Date: Thu, 6 Dec 90 10:51:10 EST From: hersh at coco.ctc.tasc.com (Jay Hersh) Subject: Kegging Cleaning Cornelius Kegs: Here's how I do it. I use a B-Brite solution (any other sterilant will work well too). I fill the keg half way, tip it over and use a dart tip (or similar point implement) to push in the opening of the valves and then let the sterilant pour through. Make sure you do this for a' minute or two. I swish the sterilant around in the keg, and also immerse the whole top in sterilant, making sure to lift up the o-ring so that it gets sterilized too. Now pour the sterilant out. With the keg upright once again open the valves this allows any sterilant to flow back down the out tube and out of the valves. I rinse thoroughly with tap water, following the above procedure with tap water to rinse away all the sterilant. DO this a few times, and make sure at the end to put the keg upright and open the valves to let any residual water flow out of them. I then dry the keg upside down for a few minutes to let any excess tap water run off. When kegging I fill the keg within 1-2 inches of the top then put the cover on, latch it down, put the keg under ~10lbs CO2 pressure and lift the pressure release valve. CO2 being heavier than air will settle to the bottom and force the air out, leaving CO2 over the beer. I bulk prime and let the beer condition right in the keg, and transfer to the fridge (be sure its above 32F you wouldn't want to freeze your keg 8-)!!). Reconditioning Kegs: The figures I quoted were based on prices at my local homebrew shop. Seems buying direct from Foxx is substantially cheaper, think I should call them for a catalog. - Jay H Return to table of contents
Date: Thu, 6 Dec 90 09:24:18 mst From: hplabs!hp-lsd.cos.hp.com!ihlpl!korz (Algis R Korzonas +1 708 979 8583) Subject: English beverages All this talk of Lager 'n' Lime and Shandy has reminded me of a drink I had in England back in '79. It was a half pint of beer in a pint glass and an inverted bottle of (hard) apple cider in the glass. I don't know if this was just something restricted to the Twickenham area or ispopular throughout England. The drink begins about 50% of each and slowly increases in cider and alcohol level (the cider was nearly 10% alcohol if I recall correctly) as you keep topping-off the glass with the cider that did not initially fit. It was delishious and potent! After three of those I couldn't even find the coin slot on the Bump 'n' Nudge machine ;^). Return to table of contents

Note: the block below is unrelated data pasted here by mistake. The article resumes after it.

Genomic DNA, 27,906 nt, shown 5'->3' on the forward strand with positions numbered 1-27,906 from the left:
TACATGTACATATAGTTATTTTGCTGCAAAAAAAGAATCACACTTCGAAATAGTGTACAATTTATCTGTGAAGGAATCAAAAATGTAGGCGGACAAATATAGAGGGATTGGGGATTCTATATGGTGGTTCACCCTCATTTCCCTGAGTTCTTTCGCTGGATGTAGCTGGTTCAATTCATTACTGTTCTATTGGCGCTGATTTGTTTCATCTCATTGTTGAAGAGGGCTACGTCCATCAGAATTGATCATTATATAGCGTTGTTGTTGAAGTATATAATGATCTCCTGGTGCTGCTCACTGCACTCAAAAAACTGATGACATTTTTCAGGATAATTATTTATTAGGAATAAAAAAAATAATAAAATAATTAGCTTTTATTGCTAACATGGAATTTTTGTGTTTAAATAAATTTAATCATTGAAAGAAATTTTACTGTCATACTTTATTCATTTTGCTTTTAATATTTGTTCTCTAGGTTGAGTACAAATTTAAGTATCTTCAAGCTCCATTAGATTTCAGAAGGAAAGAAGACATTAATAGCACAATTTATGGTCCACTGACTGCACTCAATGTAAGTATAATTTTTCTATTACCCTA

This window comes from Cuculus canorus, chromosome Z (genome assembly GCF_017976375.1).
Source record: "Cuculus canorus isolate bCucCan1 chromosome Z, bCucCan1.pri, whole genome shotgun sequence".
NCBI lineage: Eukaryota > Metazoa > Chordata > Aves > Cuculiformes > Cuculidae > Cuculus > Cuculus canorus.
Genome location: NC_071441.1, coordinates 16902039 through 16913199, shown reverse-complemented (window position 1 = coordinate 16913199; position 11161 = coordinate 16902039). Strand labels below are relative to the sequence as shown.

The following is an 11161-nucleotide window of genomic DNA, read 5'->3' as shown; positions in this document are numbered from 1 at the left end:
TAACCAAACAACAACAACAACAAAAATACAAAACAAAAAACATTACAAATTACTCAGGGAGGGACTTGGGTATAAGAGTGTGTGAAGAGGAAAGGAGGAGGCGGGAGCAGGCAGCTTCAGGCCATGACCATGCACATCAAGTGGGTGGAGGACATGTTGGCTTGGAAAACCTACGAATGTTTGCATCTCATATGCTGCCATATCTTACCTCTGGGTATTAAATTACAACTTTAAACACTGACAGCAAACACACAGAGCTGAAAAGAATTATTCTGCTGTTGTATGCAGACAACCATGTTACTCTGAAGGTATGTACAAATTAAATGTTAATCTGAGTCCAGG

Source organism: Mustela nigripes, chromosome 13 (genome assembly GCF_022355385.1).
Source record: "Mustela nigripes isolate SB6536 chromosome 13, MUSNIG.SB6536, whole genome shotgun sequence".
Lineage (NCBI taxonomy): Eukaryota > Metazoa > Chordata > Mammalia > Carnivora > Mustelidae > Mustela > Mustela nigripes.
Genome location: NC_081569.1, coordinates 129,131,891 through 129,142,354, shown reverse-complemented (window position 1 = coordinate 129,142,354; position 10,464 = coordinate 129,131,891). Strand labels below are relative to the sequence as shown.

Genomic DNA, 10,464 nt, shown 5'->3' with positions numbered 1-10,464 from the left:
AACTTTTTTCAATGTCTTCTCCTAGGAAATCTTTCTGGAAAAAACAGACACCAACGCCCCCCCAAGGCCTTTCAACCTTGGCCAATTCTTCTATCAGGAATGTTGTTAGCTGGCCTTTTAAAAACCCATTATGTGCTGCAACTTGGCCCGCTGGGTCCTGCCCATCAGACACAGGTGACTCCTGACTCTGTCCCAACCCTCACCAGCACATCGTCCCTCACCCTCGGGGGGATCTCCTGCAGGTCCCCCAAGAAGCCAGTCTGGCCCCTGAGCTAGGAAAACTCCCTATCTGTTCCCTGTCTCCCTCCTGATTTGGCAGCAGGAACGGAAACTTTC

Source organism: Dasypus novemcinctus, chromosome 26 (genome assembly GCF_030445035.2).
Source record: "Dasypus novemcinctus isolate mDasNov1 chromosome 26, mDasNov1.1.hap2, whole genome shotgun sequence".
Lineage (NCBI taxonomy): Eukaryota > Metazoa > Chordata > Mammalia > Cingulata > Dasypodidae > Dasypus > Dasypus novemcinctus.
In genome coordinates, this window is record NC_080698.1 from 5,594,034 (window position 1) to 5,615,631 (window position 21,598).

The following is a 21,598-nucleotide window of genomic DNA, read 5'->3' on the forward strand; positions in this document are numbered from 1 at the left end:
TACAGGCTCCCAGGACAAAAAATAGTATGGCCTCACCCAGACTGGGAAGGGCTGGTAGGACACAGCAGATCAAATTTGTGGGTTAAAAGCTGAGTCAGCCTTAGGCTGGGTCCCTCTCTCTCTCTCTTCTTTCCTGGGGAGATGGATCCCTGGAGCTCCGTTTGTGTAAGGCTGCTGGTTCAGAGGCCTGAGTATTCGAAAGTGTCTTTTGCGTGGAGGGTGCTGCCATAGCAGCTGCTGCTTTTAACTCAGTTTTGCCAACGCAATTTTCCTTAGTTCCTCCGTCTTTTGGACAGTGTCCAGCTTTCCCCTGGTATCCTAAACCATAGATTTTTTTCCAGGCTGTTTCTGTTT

Date: Thu, 6 Dec 90 09:24:34 mst From: hplabs!hp-lsd.cos.hp.com!ihlpl!korz (Algis R Korzonas +1 708 979 8583) Subject: English berverages and keg sanitation Oops. I forgot to ask my question. What were those beer/cider drinks called? Snakebite comes to mind, but I'm probably wrong. Keg sanitation: I clean and sanitize immediately after I've completed emptying a keg. I leave the valves on, pour a gallon of hot water + a couple of tablespoons of bleach into the keg, seal and slosh the liquid around for a few minutes. Then, I dispense the bleach solution just like it was beer. I repeat two or three times with hot water and then finally pour the last ounce or two of water out the top (I've cut an inch off my pickup tube so I leave the trub behind). Two points of caution: 1) don't leave the bleach solution in too long -- bleach reacts with stainless steel and 2) this has worked for me on kegs that I drink within 2 months - -- if you plan to lager in the keg, you may need more intense sanitation. Al. Return to table of contents